Tag Archives: Carlin Trend

El Nino arrives early for Premier, Nevada Gold Mines

Premier Gold Mines says processing of ore has commenced from the El Nino gold mine at the joint venture South Arturo mine, in Nevada, USA.

South Arturo is located in the Carlin Trend, and is a joint venture between Premier (40%) and Nevada Gold Mines (60%), a joint venture company owned by Barrick Gold and Newmont-Goldcorp with Barrick as the operator.

The El Nino mine was developed on-time and on-budget, with ore now being processed ahead of schedule, according to Premier Gold. Production is expected to ramp up in the second half of 2019, with a first gold bar pour having been held on September 26.

Premier said attributable gold production is estimated to meet the high end of its 5,000-10,000 oz guidance for the year and it expects that, owing to the high-grade ore at El Nino, South Arturo will have a positive effect on cash flow for the company.

Ewan Downie, President and CEO of Premier, said: “We are excited to once again realise the benefits of South Arturo, increasing the company’s production profile with an anticipated reduction in overall operating costs. Premier continues to benefit from the stellar performance of our partner, Nevada Gold, and its demonstrated ability to consistently execute on schedule.”

In the second half of 2019, surface and underground drilling will resume in an effort to continue delineating and expanding mineralisation at El Nino. El Nino is a high-grade underground deposit situated down plunge of the Phase 2 pit, where mining was concluded in 2017. Pre-stripping of the Phase 1 open-pit project, a second mine being constructed at South Arturo, is ongoing with a target of production in the second half of 2020. Work is also continuing to optimise heap leach material with a potential future decision to proceed with the development of a heap leach facility on the property, the company said.

Surface haulage automation is being tested out at South Arturo, where ASI Mining has successfully completed a proof of concept (POC) utilising five haulage units “that have delivered over 5.5 Mt faster than any other similar POC in the industry”, Barrick Gold said last month.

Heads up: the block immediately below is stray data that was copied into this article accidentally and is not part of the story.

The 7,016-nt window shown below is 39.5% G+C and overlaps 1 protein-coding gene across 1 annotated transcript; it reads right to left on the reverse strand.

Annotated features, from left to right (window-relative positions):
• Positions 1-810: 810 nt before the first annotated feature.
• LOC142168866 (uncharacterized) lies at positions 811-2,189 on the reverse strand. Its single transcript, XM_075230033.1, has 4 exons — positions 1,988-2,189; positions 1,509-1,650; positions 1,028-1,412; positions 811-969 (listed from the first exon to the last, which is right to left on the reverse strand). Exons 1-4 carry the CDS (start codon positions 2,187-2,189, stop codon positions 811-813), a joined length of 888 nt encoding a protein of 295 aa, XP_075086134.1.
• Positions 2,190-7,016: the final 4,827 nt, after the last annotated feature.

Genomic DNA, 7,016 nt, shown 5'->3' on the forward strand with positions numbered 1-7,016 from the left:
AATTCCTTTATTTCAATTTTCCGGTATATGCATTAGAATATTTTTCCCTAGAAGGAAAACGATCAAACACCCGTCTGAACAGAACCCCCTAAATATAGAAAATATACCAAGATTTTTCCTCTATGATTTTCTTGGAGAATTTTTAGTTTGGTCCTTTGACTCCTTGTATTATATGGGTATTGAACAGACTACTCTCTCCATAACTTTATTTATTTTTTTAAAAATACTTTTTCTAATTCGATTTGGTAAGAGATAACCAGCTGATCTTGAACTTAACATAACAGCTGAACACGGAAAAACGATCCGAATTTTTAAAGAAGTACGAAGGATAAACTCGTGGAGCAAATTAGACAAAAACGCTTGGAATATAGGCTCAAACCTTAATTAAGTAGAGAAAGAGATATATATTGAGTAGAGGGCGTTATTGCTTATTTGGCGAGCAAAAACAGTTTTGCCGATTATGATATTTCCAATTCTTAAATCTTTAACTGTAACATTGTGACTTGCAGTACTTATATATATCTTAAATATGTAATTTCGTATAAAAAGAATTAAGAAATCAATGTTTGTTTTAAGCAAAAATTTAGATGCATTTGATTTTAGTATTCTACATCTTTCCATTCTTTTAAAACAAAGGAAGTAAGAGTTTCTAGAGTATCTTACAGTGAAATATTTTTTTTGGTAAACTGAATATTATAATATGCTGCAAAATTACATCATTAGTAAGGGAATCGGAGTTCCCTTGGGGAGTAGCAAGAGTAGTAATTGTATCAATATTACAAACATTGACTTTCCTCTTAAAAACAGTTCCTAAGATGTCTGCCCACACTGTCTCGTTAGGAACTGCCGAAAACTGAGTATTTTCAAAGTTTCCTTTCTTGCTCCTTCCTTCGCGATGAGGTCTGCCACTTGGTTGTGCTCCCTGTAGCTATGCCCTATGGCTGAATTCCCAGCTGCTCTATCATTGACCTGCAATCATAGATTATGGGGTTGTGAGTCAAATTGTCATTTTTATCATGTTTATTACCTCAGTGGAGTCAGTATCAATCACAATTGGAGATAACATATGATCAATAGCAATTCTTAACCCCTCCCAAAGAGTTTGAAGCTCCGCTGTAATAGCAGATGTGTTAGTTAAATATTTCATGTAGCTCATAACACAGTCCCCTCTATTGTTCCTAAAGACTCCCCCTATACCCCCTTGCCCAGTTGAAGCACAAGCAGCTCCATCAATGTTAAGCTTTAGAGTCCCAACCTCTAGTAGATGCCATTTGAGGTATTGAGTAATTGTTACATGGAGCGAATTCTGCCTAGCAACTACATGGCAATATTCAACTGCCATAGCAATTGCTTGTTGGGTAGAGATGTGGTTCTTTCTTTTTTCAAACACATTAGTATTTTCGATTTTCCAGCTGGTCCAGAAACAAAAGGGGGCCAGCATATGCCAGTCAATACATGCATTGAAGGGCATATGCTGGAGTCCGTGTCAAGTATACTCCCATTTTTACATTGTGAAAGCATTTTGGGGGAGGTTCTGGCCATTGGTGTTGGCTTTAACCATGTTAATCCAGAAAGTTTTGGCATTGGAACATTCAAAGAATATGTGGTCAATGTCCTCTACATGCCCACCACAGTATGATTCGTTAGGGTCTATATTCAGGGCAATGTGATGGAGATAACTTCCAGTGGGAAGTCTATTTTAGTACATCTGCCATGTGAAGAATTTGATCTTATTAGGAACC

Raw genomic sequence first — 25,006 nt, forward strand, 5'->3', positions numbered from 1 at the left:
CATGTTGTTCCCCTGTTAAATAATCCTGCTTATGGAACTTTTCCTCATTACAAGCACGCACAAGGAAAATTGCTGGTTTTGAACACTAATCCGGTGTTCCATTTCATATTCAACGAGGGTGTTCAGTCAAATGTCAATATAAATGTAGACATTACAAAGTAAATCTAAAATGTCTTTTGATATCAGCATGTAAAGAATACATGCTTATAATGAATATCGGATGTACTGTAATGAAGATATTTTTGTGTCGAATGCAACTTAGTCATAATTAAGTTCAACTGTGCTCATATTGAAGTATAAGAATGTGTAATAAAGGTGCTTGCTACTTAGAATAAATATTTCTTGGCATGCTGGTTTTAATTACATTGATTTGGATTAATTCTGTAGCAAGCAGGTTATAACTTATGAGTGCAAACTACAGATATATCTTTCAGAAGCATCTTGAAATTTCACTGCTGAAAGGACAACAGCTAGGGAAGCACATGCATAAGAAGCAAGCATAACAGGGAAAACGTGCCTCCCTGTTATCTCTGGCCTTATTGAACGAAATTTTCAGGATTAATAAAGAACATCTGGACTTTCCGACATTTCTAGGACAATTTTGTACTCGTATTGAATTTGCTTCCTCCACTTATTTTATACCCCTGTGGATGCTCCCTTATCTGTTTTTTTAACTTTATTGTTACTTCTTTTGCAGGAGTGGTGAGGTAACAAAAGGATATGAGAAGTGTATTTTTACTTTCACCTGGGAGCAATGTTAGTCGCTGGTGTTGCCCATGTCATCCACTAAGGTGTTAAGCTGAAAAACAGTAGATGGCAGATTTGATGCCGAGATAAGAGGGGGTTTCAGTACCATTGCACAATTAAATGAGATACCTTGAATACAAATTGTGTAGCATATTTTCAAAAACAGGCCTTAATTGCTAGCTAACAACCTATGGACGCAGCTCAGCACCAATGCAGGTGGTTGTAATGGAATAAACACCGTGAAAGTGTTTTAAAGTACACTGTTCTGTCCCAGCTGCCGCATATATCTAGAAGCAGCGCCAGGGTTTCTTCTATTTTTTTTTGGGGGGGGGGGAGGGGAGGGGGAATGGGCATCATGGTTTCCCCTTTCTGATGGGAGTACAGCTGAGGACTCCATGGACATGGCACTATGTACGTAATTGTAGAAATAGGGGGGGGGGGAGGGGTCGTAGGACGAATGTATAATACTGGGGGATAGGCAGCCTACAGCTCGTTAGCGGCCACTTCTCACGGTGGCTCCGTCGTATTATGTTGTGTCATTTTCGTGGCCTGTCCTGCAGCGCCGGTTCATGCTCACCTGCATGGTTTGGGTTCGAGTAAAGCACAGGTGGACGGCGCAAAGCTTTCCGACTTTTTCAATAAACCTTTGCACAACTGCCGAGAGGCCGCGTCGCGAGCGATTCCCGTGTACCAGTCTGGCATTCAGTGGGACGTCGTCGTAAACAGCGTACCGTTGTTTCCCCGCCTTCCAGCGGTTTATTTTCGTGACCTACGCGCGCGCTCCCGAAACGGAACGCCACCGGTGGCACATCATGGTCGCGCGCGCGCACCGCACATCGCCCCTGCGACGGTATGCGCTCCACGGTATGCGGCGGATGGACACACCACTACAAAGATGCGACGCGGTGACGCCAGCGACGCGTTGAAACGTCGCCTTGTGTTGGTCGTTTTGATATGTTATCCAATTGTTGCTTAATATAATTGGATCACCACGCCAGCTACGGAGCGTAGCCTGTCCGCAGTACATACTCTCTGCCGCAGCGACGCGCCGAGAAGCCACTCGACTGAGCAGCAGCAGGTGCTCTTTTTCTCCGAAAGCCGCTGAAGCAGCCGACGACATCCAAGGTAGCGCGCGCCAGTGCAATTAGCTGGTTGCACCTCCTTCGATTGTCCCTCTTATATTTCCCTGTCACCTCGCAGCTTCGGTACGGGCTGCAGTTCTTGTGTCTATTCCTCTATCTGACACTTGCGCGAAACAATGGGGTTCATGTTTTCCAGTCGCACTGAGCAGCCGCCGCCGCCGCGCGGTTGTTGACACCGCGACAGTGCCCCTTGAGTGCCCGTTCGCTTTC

Barrick cuts waste, boosts reserves from modified bench steepening at Goldstrike

An alternative method of steeping the open-pit benchface at Barrick Gold’s Goldstrike mine in Nevada, US, has shown significant net benefits through a reduction in mined waste tonnes and an increase in gold reserves, according to a paper to be presented at the SME Annual Conference & Expo on Monday.

The paper, Steepening Of Inter-ramp Slopes On A Final Wall At The Goldstrike Open Pit, will be presented by Barrick Nevada’s Chief Geotechnical Engineer, Jeff Mattern.

Located on the Carlin Trend gold belt in north-eastern Nevada, the mine has produced over 43 Moz of gold during the past 30 years.  Mining at the Goldstrike open pit has seen its share of slope instabilities, according to Mattern. “In areas where slopes have remained stable, consideration has been made for potential slope steepening of final walls,” he said.

Looking to potentially employ steeper slopes for significant economic benefits, Barrick has taken the commonly used Modified Ritchie Criteria for catch bench width and adjusted it, “resulting in quantified, rock-specific formulas for bench width and rock fall berm placement”, Mattern said.

“The result is an interramp slope angle increase of 2° on a 300 m high slope, without the necessary purchases and procedural changes that would be required for pre-split drilling and blasting,” Mattern said. This occurs in Vinini, Rodeo Creek and Popovich rocks with benches 12 m in height.

The employment of this method has shown “significant” net benefits through a reduction in mined waste tonnes and an increase in gold reserves, he added. In fact, this exercise in a single layback, saw waste stripping decrease by around 9 Mt, while 35,000 oz of gold has been added to mine reserves.

Mattern concluded: “Ongoing monitoring of slope performance, slope design compliance, optimisation of operational practices, and collection of detailed geologic data can all help to provide the right information for potentially steeper slopes and significant economic benefit.”